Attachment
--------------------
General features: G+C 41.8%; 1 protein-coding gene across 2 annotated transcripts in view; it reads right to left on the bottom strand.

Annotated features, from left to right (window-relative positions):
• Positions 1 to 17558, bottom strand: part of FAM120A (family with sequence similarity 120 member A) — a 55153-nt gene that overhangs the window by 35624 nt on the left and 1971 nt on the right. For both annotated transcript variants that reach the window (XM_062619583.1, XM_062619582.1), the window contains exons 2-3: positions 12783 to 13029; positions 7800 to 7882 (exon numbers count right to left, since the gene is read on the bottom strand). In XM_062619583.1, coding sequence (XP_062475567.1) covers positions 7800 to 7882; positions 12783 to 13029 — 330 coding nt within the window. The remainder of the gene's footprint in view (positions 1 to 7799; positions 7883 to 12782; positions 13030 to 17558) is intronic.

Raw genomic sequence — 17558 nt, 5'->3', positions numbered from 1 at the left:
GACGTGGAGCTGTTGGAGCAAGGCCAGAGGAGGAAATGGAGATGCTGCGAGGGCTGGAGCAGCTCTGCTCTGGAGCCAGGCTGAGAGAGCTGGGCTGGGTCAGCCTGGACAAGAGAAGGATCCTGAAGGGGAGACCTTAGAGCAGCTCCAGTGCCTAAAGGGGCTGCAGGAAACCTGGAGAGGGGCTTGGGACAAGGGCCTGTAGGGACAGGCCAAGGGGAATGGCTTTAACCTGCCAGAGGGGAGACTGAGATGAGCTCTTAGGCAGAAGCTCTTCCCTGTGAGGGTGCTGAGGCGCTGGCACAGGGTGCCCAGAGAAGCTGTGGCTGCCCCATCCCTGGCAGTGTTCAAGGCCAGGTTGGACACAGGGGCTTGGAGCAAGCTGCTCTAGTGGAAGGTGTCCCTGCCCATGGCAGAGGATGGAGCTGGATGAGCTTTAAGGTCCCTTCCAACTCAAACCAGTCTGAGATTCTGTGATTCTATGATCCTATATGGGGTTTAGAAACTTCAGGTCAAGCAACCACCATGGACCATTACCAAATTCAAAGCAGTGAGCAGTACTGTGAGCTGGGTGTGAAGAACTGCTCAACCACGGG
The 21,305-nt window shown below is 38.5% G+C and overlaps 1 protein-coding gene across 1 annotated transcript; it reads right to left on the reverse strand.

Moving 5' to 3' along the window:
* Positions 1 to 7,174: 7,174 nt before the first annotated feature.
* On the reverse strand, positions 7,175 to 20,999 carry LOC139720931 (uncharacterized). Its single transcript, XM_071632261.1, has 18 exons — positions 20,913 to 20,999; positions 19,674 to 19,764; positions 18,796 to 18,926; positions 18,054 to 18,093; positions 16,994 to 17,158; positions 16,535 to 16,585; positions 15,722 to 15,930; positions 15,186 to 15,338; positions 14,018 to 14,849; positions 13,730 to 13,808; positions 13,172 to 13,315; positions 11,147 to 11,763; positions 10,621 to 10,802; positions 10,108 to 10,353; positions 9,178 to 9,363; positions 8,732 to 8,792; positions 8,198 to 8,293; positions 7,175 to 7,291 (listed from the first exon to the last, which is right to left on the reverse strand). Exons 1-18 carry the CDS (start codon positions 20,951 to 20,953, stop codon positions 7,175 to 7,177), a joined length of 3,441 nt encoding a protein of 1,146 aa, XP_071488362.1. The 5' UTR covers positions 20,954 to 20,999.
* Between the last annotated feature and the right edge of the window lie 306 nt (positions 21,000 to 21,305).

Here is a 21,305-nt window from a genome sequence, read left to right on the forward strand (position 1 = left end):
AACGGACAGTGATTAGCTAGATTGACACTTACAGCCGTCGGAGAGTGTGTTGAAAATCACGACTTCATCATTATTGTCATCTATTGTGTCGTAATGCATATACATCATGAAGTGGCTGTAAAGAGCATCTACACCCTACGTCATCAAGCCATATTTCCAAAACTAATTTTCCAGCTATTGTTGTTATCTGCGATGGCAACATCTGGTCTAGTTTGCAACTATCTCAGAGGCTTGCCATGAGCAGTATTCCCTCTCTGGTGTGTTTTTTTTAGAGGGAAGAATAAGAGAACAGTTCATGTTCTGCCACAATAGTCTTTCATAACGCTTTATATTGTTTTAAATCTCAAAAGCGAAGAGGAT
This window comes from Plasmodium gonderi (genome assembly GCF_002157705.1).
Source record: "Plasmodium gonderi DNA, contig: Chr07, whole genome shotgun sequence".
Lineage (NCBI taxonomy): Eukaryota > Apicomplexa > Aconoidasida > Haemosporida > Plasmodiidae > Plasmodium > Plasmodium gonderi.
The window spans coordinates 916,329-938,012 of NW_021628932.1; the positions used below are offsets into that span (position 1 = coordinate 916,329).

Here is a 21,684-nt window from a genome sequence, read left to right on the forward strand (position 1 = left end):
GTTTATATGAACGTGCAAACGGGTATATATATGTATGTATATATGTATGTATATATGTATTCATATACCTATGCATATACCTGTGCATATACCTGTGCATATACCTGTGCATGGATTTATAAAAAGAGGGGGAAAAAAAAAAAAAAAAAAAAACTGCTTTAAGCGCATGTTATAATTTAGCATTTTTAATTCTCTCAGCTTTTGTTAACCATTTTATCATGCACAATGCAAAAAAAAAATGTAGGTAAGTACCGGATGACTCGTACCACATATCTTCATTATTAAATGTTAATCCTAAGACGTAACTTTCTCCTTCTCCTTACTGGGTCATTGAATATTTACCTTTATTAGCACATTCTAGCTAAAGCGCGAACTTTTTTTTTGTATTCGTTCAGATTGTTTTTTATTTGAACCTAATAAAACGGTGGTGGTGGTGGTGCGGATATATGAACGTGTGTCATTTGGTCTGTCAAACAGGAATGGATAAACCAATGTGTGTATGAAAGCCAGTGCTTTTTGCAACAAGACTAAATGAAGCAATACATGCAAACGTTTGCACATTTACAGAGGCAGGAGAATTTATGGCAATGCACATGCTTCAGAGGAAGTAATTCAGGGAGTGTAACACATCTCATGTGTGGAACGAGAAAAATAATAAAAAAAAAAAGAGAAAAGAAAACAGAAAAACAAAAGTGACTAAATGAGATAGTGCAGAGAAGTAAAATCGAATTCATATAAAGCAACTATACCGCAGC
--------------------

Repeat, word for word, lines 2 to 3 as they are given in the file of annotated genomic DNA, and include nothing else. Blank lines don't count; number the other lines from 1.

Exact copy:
Annotated features, from left to right (window-relative positions):
• Positions 1 to 17558, bottom strand: part of FAM120A (family with sequence similarity 120 member A) — a 55153-nt gene that overhangs the window by 35624 nt on the left and 1971 nt on the right. For both annotated transcript variants that reach the window (XM_062619583.1, XM_062619582.1), the window contains exons 2-3: positions 12783 to 13029; positions 7800 to 7882 (exon numbers count right to left, since the gene is read on the bottom strand). In XM_062619583.1, coding sequence (XP_062475567.1) covers positions 7800 to 7882; positions 12783 to 13029 — 330 coding nt within the window. The remainder of the gene's footprint in view (positions 1 to 7799; positions 7883 to 12782; positions 13030 to 17558) is intronic.